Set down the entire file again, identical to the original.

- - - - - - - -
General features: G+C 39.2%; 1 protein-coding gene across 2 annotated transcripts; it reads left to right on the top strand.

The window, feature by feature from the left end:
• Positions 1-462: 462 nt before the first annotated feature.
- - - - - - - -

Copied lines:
General features: G+C 39.2%; 1 protein-coding gene across 2 annotated transcripts; it reads left to right on the top strand.

The window, feature by feature from the left end:
• Positions 1-462: 462 nt before the first annotated feature.